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PureBasic IDE 5.10.png
The PureBasic editor
Basic data

developer Fantasy software
Publishing year 1998
Current  version Windows : 5.72 (March 30, 2020)

Linux : 5.72 (March 30, 2020)
macOS : 5.72 (March 30, 2020)
AmigaOS : 4.00 (December 10, 2006)

operating system Windows , Linux , macOS , AmigaOS
category Procedural programming language
License Proprietary
German speaking Yes

PureBasic is a procedural programming language for Windows , Linux , macOS and AmigaOS mainly developed by Frédéric Laboureur (Fantaisie Software, France ) , which is sold commercially.


PureBasic is a programming language based on BASIC . The key features are portability (currently Windows, Linux, macOS are fully supported and AmigaOS partially supported), the creation of very fast programs and the easy to learn BASIC syntax . In addition, PureBasic offers a large number of library functions that are clearly and simply structured. This makes PureBasic suitable for beginners as well as experts. Despite the beginner-friendly syntax, the advanced options such as B. pointers , structures, procedures and dynamically linked lists, fields and maps PureBasic to a versatile programming language. The use of inline assembler for time-critical code sections is also possible.


  • Comprehensive standard library, for example for GUI elements , graphics , sound, network , database , compression , cryptography , etc. v. a.
  • Extendable range of functions through self-created libraries.
  • Development environment with integrated 32-bit - or 64-bit - compiler , which is also in-line assembler supports.
  • The integrated development environment contains a visual designer for creating the code for UI elements.
  • Source code is portable between Windows, Linux, macOS and partly AmigaOS. A variant called Spiderbasic should make the source text executable in the browser. The source text is translated into HTML and JavaScript.
  • Build applications do not require external DLLs or other external resources.
  • Support of procedures for structured programming with local and global variables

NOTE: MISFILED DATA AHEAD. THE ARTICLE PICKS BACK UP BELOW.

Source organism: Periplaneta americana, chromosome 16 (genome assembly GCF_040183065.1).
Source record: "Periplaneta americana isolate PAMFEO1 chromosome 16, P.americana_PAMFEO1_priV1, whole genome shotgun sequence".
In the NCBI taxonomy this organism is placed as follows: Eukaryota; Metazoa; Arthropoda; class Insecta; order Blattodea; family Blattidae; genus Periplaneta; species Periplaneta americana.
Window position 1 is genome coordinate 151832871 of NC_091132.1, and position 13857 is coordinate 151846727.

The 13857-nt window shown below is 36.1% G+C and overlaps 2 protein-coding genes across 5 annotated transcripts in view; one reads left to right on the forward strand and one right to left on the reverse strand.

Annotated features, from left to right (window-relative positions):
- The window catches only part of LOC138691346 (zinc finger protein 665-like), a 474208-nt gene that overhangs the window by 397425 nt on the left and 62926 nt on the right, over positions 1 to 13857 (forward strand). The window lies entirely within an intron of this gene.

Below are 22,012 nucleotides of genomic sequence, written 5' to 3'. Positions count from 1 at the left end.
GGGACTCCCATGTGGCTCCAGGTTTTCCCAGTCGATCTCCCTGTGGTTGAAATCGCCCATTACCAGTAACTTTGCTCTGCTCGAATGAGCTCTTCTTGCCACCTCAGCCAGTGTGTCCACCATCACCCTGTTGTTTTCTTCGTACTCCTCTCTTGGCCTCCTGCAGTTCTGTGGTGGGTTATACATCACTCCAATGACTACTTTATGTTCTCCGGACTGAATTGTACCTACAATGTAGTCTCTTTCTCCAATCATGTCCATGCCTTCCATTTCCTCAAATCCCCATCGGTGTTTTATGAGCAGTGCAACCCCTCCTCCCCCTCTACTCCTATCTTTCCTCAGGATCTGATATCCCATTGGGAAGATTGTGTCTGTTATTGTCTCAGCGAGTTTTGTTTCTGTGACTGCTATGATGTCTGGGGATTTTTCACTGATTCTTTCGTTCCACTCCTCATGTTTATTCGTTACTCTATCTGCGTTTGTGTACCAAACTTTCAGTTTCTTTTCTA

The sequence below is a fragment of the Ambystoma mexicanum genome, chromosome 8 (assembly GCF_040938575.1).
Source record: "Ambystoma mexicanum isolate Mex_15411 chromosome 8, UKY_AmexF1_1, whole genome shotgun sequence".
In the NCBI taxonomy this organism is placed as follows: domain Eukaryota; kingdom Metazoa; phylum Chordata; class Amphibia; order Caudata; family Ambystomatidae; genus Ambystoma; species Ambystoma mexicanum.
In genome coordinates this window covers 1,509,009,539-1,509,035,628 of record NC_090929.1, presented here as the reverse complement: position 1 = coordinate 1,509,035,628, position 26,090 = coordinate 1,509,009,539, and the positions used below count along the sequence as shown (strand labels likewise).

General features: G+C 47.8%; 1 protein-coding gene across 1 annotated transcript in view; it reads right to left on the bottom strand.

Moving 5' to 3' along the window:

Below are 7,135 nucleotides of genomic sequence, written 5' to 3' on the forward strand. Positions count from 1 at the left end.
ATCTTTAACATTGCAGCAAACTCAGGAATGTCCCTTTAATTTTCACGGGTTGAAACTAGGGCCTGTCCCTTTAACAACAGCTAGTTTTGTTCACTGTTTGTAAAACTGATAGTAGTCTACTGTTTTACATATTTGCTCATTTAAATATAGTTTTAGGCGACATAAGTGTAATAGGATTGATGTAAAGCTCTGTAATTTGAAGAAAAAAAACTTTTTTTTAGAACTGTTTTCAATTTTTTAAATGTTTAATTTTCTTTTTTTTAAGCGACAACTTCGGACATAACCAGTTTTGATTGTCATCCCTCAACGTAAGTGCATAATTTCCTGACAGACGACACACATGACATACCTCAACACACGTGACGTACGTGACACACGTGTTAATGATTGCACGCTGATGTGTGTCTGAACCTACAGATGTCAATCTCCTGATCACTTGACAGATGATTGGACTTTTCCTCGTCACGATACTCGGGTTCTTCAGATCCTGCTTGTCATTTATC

• Full access to the programming interface (API) of the operating system used.
  • Easy implementation of 2D and 3D games through integrated libraries possible ( DirectX , OpenGL , SDL , OGRE ).


The PureBasic inventor Frédéric Laboureur wrote many additional instructions in 68000 assembler ( assembly language for the Motorola 68000 family ) for the Amiga version of Blitz Basic at the end of the 1990s . Since Blitz Basic for the Amiga had been officially discontinued a few years earlier, he and Roger Beausoleil developed the first compiler that used the commands written for Blitz Basic. Even back then, this compiler supported various processor architectures (initially code generation for PowerPC and 680x0 ). It was later ported to the Windows, Linux and macOS systems supported today. The result was PureBasic. At first, Laboreur wanted to baptize its language Phoenix . However, he rejected this idea because he feared that users would not find this name in search engines without the BASIC appendix . Then he wanted to call it PowerBasic . But this name was already given for another programming language. In the end, Laboreur decided on PureBasic. With pure (German clear , pure ) he wants to express that PureBasic is easy to understand and easy to use. The first version of PureBasic that did not have beta status appeared on December 17th, 2000. Since November 4th, 2007 version 4.10 is available for Windows, Linux and macOS, with which it is possible for the first time, independent of the operating system to use the entire instruction set of PureBasic, which simplifies the portability of the source code.


PureBasic must be approved (licensed) for each user individually. This means that a user can set up PureBasic on any of his computers with the purchase of a license .

The license may therefore not be shared between several people. Exceptions to this are special licenses for school classes and companies, which then cover an entire class or a company location.

A PureBasic license is valid for all supported platforms, so it is not tied to a development platform. The license of PureBasic is therefore not free ( proprietary ) for everyone (except the manufacturer ). The only exception are the standard libraries of the version for AmigaOS , which are open source and freely available. A special feature of the license is the right to free updates to new versions for life.


The following source code represents a simple PureBasic program that outputs the message "Hello world!" In a notification window:

MessageRequester("Nachricht", "Hallo Welt!")

The output under Windows:

Hello World!

The following three commands output "Hello World!" In the command window (console):

Print("Hallo Welt!")
Input() ;wartet auf das Drücken der [Eingabe]-Taste


Hello world in the console

Development environment

The integrated development environment of PureBasic consists of many useful tools, a text editor , compiler , debugger and a visual designer. Syntax highlighting , code folding , line numbering and more are supported by using the editor component Scintilla . In addition, the development environment can be individually adapted to your own needs. For example, you can define your own colors for syntax highlighting or integrate third-party tools into the development environment.

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